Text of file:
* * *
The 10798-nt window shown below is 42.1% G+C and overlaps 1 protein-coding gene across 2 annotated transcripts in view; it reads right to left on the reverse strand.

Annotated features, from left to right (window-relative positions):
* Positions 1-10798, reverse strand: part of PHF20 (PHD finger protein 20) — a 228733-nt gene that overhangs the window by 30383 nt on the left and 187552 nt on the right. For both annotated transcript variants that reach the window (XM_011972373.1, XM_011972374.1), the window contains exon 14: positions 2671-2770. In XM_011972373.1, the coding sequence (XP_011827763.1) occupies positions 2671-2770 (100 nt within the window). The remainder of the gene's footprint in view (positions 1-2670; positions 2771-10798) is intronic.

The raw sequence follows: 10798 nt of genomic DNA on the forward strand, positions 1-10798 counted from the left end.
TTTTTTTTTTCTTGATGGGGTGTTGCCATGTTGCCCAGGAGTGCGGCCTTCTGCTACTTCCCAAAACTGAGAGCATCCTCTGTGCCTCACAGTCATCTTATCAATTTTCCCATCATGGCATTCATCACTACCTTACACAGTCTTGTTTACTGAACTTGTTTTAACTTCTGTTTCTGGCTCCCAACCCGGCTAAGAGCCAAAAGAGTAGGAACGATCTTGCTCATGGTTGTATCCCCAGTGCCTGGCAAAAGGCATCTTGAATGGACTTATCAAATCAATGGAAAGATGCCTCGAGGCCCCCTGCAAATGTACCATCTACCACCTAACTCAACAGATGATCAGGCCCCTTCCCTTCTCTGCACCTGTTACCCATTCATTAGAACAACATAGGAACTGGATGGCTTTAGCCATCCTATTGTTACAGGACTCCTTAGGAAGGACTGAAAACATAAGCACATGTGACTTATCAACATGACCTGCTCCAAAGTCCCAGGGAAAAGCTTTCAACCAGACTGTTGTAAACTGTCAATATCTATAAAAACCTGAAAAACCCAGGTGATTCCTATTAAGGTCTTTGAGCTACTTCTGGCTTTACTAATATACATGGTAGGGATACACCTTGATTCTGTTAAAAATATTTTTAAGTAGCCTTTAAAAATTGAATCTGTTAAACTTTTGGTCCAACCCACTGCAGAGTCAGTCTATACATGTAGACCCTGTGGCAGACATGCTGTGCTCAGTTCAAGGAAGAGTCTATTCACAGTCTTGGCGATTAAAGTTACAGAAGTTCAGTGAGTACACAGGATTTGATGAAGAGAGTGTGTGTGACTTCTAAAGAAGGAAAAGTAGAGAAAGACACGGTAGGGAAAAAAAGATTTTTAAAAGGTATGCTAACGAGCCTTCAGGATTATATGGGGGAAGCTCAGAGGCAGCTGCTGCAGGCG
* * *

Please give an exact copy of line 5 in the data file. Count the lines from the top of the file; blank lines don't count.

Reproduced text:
TTTTTTTTTTCTTGATGGGGTGTTGCCATGTTGCCCAGGAGTGCGGCCTTCTGCTACTTCCCAAAACTGAGAGCATCCTCTGTGCCTCACAGTCATCTTATCAATTTTCCCATCATGGCATTCATCACTACCTTACACAGTCTTGTTTACTGAACTTGTTTTAACTTCTGTTTCTGGCTCCCAACCCGGCTAAGAGCCAAAAGAGTAGGAACGATCTTGCTCATGGTTGTATCCCCAGTGCCTGGCAAAAGGCATCTTGAATGGACTTATCAAATCAATGGAAAGATGCCTCGAGGCCCCCTGCAAATGTACCATCTACCACCTAACTCAACAGATGATCAGGCCCCTTCCCTTCTCTGCACCTGTTACCCATTCATTAGAACAACATAGGAACTGGATGGCTTTAGCCATCCTATTGTTACAGGACTCCTTAGGAAGGACTGAAAACATAAGCACATGTGACTTATCAACATGACCTGCTCCAAAGTCCCAGGGAAAAGCTTTCAACCAGACTGTTGTAAACTGTCAATATCTATAAAAACCTGAAAAACCCAGGTGATTCCTATTAAGGTCTTTGAGCTACTTCTGGCTTTACTAATATACATGGTAGGGATACACCTTGATTCTGTTAAAAATATTTTTAAGTAGCCTTTAAAAATTGAATCTGTTAAACTTTTGGTCCAACCCACTGCAGAGTCAGTCTATACATGTAGACCCTGTGGCAGACATGCTGTGCTCAGTTCAAGGAAGAGTCTATTCACAGTCTTGGCGATTAAAGTTACAGAAGTTCAGTGAGTACACAGGATTTGATGAAGAGAGTGTGTGTGACTTCTAAAGAAGGAAAAGTAGAGAAAGACACGGTAGGGAAAAAAAGATTTTTAAAAGGTATGCTAACGAGCCTTCAGGATTATATGGGGGAAGCTCAGAGGCAGCTGCTGCAGGCG